DUP threat to resign ups ante but there's still wriggle room in Stormont drama
Peter Robinson's declaration that his ministers will resign if Stormont is not suspended has dramatically upped the ante but it may not be quite the final straw.
Mr Robinson hasn't yet said he will resign as First Minister. If he does that means an election or the end of the institution. He has already put the Government off that by saying that if there is an election the DUP will still not enter government and will demand renegotiation which could take years.
If he delays then the Assembly can keep going a while longer, but not much.
Ordinary ministers are normally replaced within seven days. The UUP have left the Executive so if the DUP does not nominate replacements it will mean a power-sharing administration without unionists.
This hard line is born of internal pressure in the DUP and the conviction that Sinn Fein dare not walk in the wake of a murder. It would leave a stench of political incompetence and corruption that would make it very hard to find a place in government north or south.
The flaw is that if the DUP walks then Sinn Fein escapes blame for the collapse and looks good in the Republic.
Mr Robinson has created an envelope of pressure in which he hopes he can force the hand of either the other parties or the Government. The first move will be a motion to the Assembly's business committee, which may meet today, to adjourn the Assembly but still to allow meetings of the Executive in an emergency.
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That failed last week because the UUP, Sinn Fein and the SDLP voted against it. This time the UUP will have pause for thought. They have insisted that it can't be business as usual at Stormont and resigned from the Executive themselves.
If adjournment doesn't happen then it is up to the Secretary of State to suspend or call Mr Robinson's bluff.
As things stand the Irish government opposes suspension and would say so publicly; that would help get Sinn Fein off the hook.
Until that Sinn Fein is on the back foot and can't afford to respond to arrests and sleights as they did in the past.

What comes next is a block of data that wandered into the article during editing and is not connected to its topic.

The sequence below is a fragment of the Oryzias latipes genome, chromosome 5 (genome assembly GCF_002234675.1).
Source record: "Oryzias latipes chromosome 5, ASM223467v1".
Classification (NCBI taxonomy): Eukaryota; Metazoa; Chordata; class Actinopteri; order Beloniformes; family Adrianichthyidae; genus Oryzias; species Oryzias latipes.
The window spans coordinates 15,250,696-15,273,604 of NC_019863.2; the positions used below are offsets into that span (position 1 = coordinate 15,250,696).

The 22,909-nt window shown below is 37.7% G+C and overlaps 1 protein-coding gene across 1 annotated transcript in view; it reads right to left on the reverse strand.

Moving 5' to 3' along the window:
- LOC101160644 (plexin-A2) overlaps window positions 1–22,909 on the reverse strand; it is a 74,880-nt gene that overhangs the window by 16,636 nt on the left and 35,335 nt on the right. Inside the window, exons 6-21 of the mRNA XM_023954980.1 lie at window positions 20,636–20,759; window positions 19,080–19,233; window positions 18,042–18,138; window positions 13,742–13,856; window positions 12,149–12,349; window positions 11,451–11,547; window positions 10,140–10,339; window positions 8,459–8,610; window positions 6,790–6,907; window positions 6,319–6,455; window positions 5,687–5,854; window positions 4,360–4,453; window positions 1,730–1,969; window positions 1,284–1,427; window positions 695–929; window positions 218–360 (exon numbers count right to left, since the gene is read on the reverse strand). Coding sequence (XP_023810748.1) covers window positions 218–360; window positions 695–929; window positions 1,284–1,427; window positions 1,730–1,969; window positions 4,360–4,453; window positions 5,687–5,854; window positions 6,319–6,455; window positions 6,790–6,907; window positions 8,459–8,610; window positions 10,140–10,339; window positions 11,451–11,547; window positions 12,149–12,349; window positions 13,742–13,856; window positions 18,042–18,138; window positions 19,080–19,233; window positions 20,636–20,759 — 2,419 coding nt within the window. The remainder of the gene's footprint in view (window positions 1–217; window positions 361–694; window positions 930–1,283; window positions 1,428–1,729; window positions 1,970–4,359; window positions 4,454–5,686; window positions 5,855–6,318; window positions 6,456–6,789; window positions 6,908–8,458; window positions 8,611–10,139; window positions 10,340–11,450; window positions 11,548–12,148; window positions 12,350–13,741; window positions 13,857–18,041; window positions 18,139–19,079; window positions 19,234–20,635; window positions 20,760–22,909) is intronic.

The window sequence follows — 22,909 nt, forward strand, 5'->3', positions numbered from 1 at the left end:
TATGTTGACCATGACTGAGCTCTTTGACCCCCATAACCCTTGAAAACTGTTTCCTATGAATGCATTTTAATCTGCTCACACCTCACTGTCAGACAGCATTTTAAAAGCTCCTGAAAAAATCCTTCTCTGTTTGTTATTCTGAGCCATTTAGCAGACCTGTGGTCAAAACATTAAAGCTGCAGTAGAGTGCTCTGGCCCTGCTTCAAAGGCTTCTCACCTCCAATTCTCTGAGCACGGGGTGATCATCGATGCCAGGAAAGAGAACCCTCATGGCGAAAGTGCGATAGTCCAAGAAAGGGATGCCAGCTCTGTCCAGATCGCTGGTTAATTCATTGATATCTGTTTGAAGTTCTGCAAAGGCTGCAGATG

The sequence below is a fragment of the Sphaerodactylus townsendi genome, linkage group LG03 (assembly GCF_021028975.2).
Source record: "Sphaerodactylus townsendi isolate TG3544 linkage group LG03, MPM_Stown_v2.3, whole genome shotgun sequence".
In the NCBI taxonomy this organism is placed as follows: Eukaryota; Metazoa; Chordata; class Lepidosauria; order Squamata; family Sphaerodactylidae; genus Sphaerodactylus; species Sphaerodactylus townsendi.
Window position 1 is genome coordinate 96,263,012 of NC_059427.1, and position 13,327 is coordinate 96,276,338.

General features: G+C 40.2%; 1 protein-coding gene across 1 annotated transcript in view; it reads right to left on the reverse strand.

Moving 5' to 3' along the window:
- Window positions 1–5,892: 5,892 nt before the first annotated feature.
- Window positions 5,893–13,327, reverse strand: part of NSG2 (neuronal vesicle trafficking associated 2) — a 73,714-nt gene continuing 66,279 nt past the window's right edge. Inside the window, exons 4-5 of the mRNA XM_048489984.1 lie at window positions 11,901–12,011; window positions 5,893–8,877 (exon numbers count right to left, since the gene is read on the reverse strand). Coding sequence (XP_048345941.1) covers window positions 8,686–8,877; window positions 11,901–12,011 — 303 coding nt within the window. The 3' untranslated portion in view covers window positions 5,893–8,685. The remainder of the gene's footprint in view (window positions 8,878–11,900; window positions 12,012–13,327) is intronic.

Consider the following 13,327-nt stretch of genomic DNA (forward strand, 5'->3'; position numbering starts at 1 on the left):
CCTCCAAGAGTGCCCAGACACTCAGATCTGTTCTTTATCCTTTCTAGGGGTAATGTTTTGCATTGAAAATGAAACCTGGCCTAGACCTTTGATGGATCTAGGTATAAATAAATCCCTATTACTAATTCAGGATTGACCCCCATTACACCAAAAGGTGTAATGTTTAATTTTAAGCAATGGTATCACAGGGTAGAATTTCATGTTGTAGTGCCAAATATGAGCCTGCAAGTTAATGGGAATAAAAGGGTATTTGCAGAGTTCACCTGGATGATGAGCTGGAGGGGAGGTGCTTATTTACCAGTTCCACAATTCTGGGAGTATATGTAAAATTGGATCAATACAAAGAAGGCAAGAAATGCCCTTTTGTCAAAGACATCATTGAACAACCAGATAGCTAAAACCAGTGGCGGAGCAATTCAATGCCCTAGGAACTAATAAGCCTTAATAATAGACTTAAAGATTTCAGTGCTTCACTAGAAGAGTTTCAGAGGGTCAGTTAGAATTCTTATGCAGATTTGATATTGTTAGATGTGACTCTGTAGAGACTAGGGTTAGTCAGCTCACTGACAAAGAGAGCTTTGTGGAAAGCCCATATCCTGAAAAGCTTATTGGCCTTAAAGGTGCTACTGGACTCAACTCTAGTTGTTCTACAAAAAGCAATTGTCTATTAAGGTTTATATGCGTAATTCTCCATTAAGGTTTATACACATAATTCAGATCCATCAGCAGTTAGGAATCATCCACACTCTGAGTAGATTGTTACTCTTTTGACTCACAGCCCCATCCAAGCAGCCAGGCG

When Gerry Adams was held last year over the 1972 kidnap and murder of Jean McConville, Bobby Storey lost the run of himself. He compared Mr Adams' four days in Antrim holding centre to Nelson Mandela's 27 years in Robben Island.
Mr Storey himself may well be released unconditionally as happened with Mr Adams.
However, if he, or the other leading republicans, aren't let go, there can be no closing of ranks around them. That can't happen if Sinn Fein has any interest in the survival of Stormont or any support from other nationalists.
Earlier this year Mr Storey addressed a rally to unveil a 20ft mural of Mr Adams alongside Nelson Mandela.
It carried the slogan "defend the peace process, release Gerry Adams".
That was sinister, especially to unionists, and looked like a threat that peace was over if Mr Adams was not released.
Mr Storey did little to correct the impression of menace. "The reason we are here today is because of the surge of Sinn Fein across this island," he said.
"We have a message for the British Government, for the Irish government, for the cabal that is out there: we haven't gone away you know." Martin McGuinness blamed the "embittered rump" of the old Royal Ulster Constabulary within its replacement, the Police Service of Northern Ireland.
Earlier, in 2005, Alex Maskey criticised the police for carrying out house searches following the murder of Robert McCartney, allegedly by IRA members acting under the direction of Jock Davison, for whose murder Mr McGuigan's may have been a revenge attack.
Some Sinn Fein politicians, who were regarded as potential witnesses, refused to be interviewed by the police.
That all needs to change. So far Sinn Fein's reaction has been muted. Unlike in the case of Mr Adams, Mr McGuinness, was cautious. He expressed surprise, confirmed Mr Storey was "a valued member of Sinn Fein's core leadership" and praised him for his contribution to the peace process. He added: "We look forward with confidence to his early release."
If he, or the others, aren't released early or are charged, this needs to change. The emphasis needs to be on backing the police in their investigation and on catching the people behind these murders.
It is part and parcel of being in a democratic administration that you neither maintain hit squads nor turn a blind eye to them.